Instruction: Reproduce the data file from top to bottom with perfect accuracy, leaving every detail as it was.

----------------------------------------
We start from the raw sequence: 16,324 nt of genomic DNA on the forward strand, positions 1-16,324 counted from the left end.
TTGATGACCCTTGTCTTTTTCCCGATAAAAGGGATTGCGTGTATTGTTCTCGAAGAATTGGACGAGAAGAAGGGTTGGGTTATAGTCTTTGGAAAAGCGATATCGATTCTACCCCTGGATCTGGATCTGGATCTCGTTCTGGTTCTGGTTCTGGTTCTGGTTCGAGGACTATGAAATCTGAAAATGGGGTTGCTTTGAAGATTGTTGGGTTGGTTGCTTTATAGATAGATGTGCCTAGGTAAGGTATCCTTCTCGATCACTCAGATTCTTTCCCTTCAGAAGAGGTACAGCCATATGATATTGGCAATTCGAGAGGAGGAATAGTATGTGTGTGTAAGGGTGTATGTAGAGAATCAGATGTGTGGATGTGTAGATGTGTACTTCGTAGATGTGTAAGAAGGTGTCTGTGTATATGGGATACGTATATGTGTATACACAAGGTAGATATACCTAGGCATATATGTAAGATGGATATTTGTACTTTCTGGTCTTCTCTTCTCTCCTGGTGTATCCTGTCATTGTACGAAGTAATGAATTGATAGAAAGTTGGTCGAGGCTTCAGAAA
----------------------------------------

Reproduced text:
We start from the raw sequence: 16,324 nt of genomic DNA on the forward strand, positions 1-16,324 counted from the left end.
TTGATGACCCTTGTCTTTTTCCCGATAAAAGGGATTGCGTGTATTGTTCTCGAAGAATTGGACGAGAAGAAGGGTTGGGTTATAGTCTTTGGAAAAGCGATATCGATTCTACCCCTGGATCTGGATCTGGATCTCGTTCTGGTTCTGGTTCTGGTTCTGGTTCGAGGACTATGAAATCTGAAAATGGGGTTGCTTTGAAGATTGTTGGGTTGGTTGCTTTATAGATAGATGTGCCTAGGTAAGGTATCCTTCTCGATCACTCAGATTCTTTCCCTTCAGAAGAGGTACAGCCATATGATATTGGCAATTCGAGAGGAGGAATAGTATGTGTGTGTAAGGGTGTATGTAGAGAATCAGATGTGTGGATGTGTAGATGTGTACTTCGTAGATGTGTAAGAAGGTGTCTGTGTATATGGGATACGTATATGTGTATACACAAGGTAGATATACCTAGGCATATATGTAAGATGGATATTTGTACTTTCTGGTCTTCTCTTCTCTCCTGGTGTATCCTGTCATTGTACGAAGTAATGAATTGATAGAAAGTTGGTCGAGGCTTCAGAAA